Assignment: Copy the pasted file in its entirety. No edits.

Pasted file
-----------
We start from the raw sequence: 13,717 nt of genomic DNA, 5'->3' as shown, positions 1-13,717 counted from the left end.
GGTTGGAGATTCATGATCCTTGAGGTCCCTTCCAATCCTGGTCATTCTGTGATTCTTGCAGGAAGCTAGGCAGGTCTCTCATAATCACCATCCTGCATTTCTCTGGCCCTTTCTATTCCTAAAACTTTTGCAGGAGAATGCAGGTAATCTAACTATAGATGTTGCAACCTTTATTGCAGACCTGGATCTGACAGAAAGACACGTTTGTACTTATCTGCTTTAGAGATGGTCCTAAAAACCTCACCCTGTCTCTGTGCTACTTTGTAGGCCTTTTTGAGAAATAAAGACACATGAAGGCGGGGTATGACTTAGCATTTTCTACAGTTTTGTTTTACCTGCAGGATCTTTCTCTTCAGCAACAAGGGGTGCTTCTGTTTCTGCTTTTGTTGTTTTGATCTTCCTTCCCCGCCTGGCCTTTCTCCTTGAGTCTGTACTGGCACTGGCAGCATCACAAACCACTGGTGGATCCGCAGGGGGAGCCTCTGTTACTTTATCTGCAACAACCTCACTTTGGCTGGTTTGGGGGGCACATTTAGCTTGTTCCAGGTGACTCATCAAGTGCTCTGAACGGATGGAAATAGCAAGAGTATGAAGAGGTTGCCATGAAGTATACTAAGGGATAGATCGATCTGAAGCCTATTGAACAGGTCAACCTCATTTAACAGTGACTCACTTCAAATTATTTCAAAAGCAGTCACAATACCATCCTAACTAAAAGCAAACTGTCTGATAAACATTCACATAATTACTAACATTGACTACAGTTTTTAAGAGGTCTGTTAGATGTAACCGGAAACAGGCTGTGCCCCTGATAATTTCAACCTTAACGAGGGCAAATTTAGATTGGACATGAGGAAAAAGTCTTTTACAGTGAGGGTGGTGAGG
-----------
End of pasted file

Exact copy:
We start from the raw sequence: 13,717 nt of genomic DNA, 5'->3' as shown, positions 1-13,717 counted from the left end.
GGTTGGAGATTCATGATCCTTGAGGTCCCTTCCAATCCTGGTCATTCTGTGATTCTTGCAGGAAGCTAGGCAGGTCTCTCATAATCACCATCCTGCATTTCTCTGGCCCTTTCTATTCCTAAAACTTTTGCAGGAGAATGCAGGTAATCTAACTATAGATGTTGCAACCTTTATTGCAGACCTGGATCTGACAGAAAGACACGTTTGTACTTATCTGCTTTAGAGATGGTCCTAAAAACCTCACCCTGTCTCTGTGCTACTTTGTAGGCCTTTTTGAGAAATAAAGACACATGAAGGCGGGGTATGACTTAGCATTTTCTACAGTTTTGTTTTACCTGCAGGATCTTTCTCTTCAGCAACAAGGGGTGCTTCTGTTTCTGCTTTTGTTGTTTTGATCTTCCTTCCCCGCCTGGCCTTTCTCCTTGAGTCTGTACTGGCACTGGCAGCATCACAAACCACTGGTGGATCCGCAGGGGGAGCCTCTGTTACTTTATCTGCAACAACCTCACTTTGGCTGGTTTGGGGGGCACATTTAGCTTGTTCCAGGTGACTCATCAAGTGCTCTGAACGGATGGAAATAGCAAGAGTATGAAGAGGTTGCCATGAAGTATACTAAGGGATAGATCGATCTGAAGCCTATTGAACAGGTCAACCTCATTTAACAGTGACTCACTTCAAATTATTTCAAAAGCAGTCACAATACCATCCTAACTAAAAGCAAACTGTCTGATAAACATTCACATAATTACTAACATTGACTACAGTTTTTAAGAGGTCTGTTAGATGTAACCGGAAACAGGCTGTGCCCCTGATAATTTCAACCTTAACGAGGGCAAATTTAGATTGGACATGAGGAAAAAGTCTTTTACAGTGAGGGTGGTGAGG